"Nuts" is another situation in which La Streisand has done almost everything--produce, star, write music, even (as some stories go) help Martin Ritt direct and edit.
The Washington Post's Desson Howe put it into a new verb--"Streisanded."
Many critics predict she's headed for a date with Oscar (for her role as the high-priced call girl who's got to prove her sanity before she can stand trial for the murder of a client). Plus Oscar possibilities for the picture itself and co-stars.
We've been scanning the reviews. First, Oscar watching:
"Raises Streisand to a new level of acting and surely qualifies her for Academy Award consideration"--Rex Reed.
"Academy voters are sure to go nuts over Streisand's performance"--KNBC's David Sheehan.
"With Streisand and (Richard) Dreyfuss leading the way, 'Nuts' makes a strong Oscar bid. . . . You'd have to be nuts to miss it"--UPI Radio Network's Steve Arvin.
"Certifiable, as a hit and as a Best Pic nominee"--Hollywood Reporter's Duane Byrge.
"Streisand gives a riveting performance--full of passion, poignance, fire and sardonic wit. Warm up another Oscar for Streisand and a couple more for the others"--Cleveland Plain Dealer's Roxanne T. Mueller.
"Though her performance is obvious Oscar bait--the academy loves actresses who play drunks and dementos--there is nothing obvious about Streisand's acting"--Philly Inquirer's Carrie Rickey.
Oscar votes for Babs/the pic also came from the Phoenix Gazette's Bill Jones, the Ft. Lauderdale Sentinel's Candice Russell, WCBS Radio's Jeffrey Lyons, KABC's Gary Franklin (who gave the film a "10-plus" on his legendary scale), KFWB Radio's Hettie Lynne Hurtes. . . .
Well, not everyone's nuts over "Nuts":
"A classic example of A-list liberal Hollywood turning out what it thinks is Important Entertainment"--Newsweek's David Ansen. (Nor was Ansen convinced by Streisand: "You can see her delight in trashing her star image. But she never lets you forget that image, either . . . even when she's down and out in the psycho ward, her makeup remains impeccable."
"There are richer pleasures than watching (Streisand) prop up a dinky, self-congratulatory exercise like 'Nuts.' Like Marlon Brando in his potboilers, hers is a case of a powerhouse talent putting the half nelson on modest material"--USA Today's Mike Clark.
"Exemplifies one kind of Hollywood high-mindedness: the 'I'm OK Because Society Says I'm Not OK' movie. . . . This is no-risk psychodrama"--Time's Richard Corliss. (He didn't think Streisand took risks, either, accusing her of "straining to create another movie metaphor for her own fettered Hollywood eminence."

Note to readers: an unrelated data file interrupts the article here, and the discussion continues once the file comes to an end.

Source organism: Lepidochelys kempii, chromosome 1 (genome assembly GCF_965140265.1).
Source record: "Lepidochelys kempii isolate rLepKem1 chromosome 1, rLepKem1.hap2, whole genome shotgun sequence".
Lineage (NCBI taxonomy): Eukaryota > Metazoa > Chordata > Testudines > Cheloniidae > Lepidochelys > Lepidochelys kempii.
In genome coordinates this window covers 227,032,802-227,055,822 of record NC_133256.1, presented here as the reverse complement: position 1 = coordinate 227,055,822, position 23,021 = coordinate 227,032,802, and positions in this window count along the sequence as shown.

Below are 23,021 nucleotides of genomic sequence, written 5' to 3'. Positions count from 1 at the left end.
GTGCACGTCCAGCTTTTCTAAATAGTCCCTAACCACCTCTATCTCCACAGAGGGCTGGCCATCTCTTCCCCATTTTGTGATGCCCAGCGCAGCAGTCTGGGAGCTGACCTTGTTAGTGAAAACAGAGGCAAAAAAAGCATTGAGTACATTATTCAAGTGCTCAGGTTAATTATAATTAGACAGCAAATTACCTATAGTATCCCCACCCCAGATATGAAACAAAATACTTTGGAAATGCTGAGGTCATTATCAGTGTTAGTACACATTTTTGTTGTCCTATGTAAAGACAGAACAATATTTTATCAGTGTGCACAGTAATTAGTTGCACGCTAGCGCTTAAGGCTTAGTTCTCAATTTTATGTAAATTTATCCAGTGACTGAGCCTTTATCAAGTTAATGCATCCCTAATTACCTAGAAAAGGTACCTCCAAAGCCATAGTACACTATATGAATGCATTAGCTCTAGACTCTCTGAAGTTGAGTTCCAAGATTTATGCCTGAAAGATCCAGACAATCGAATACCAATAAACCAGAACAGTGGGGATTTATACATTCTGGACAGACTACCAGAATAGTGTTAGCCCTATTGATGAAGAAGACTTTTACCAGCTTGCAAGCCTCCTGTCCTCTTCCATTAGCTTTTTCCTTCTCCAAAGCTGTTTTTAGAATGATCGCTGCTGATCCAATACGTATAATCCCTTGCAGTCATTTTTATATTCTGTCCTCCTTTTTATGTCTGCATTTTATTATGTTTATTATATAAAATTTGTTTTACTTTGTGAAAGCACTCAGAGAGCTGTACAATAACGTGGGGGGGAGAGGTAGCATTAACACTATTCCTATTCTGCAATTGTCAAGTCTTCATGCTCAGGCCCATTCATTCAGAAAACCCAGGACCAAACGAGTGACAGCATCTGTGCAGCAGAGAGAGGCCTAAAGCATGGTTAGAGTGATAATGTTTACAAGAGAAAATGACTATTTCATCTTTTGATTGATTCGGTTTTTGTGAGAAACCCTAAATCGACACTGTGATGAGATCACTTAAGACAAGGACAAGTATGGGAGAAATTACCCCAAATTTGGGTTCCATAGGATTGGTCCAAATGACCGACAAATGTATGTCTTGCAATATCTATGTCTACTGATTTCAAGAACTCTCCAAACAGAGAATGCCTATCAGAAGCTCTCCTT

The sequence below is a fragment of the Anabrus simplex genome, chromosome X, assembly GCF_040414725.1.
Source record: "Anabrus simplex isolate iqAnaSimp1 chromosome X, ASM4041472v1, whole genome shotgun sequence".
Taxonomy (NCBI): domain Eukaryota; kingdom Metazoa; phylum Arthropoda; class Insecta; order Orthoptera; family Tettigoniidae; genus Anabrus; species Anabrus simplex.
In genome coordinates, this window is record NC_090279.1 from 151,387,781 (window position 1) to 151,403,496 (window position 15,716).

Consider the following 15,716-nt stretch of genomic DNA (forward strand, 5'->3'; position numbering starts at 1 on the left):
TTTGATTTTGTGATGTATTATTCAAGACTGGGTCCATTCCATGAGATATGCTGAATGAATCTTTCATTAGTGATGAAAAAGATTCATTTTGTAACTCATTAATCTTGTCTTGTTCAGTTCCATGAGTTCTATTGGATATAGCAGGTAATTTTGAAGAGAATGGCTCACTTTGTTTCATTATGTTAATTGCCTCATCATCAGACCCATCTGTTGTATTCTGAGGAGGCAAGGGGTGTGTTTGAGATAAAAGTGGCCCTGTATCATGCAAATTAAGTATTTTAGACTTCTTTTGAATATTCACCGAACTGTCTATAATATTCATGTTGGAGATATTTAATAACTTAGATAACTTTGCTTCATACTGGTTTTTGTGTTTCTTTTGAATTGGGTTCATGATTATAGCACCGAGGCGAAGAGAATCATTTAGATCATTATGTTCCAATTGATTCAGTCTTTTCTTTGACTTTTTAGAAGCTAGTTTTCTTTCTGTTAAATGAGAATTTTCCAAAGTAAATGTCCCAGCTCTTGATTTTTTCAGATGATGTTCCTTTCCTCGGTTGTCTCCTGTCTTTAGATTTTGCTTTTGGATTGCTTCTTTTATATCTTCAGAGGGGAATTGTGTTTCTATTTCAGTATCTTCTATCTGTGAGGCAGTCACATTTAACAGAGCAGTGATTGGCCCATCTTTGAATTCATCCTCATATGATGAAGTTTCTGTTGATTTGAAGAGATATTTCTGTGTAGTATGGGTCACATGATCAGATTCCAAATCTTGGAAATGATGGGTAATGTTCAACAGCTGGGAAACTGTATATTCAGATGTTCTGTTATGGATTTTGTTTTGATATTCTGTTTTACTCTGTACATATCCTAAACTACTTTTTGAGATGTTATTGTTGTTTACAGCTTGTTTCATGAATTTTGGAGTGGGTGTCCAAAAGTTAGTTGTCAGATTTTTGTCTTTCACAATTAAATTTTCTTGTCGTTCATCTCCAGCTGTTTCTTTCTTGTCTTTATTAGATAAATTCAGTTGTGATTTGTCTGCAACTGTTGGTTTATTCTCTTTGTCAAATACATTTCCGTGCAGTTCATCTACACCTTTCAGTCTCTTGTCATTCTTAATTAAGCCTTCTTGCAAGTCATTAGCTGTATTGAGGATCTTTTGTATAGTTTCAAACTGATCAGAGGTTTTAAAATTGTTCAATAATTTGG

"A premise weighted down by portentous performances . . . for all its histrionics, film is remarkably unengaging"--Daily Variety's James Greenburg.
"Streisand plays the fearless but troubled prostitute as a big-mouth with a chip on her shoulder; there's no vulnerability, no hint at the darker side of her life . . . that lack of believability essentially ruins the tension"--UPI's Cathy Burke.
Some critics took shots and applauded:
"How is Streisand? Very good. Is she in every frame of every picture of the film? No, sometimes there's a shot of somebody talking to her"--WABC-TV's Joel Silver.
"Streisand, in her off hours, also managed to find time to compose the sound track"--People's Peter Travers, seemingly tongue in cheek. Then he admitted: "It's hard not to like Streisand in 'Nuts.' With disarming candor and wit, she has actually made a hymn to herself as a pain in the butt."
"We get to see her in close up more often than any actress since Falconetti played Joan of Arc"--Her-Ex's Peter Rainer, who also noted that Babs' character was super-heroic ("You expect to see a statue of her in the lobby as you file out of the theater"). But he also hailed Streisand's "ferociously willed, all-out performance" and surmised "she's earned the right to her ego."
"From the first glimpse of one tawny, sun-streaked (albeit unwashed) coiffure in the crowd at the Women's House of Detention, it's clear that the sanity issue is never even in question, and that this is less a believable drama than a one-woman show. . . . Still, Streisand, even in a ragged hospital gown, even taunting Dreyfuss with as much nastiness and raunch as she can muster, manages to be every inch the star"--NY Times' Janet Maslin.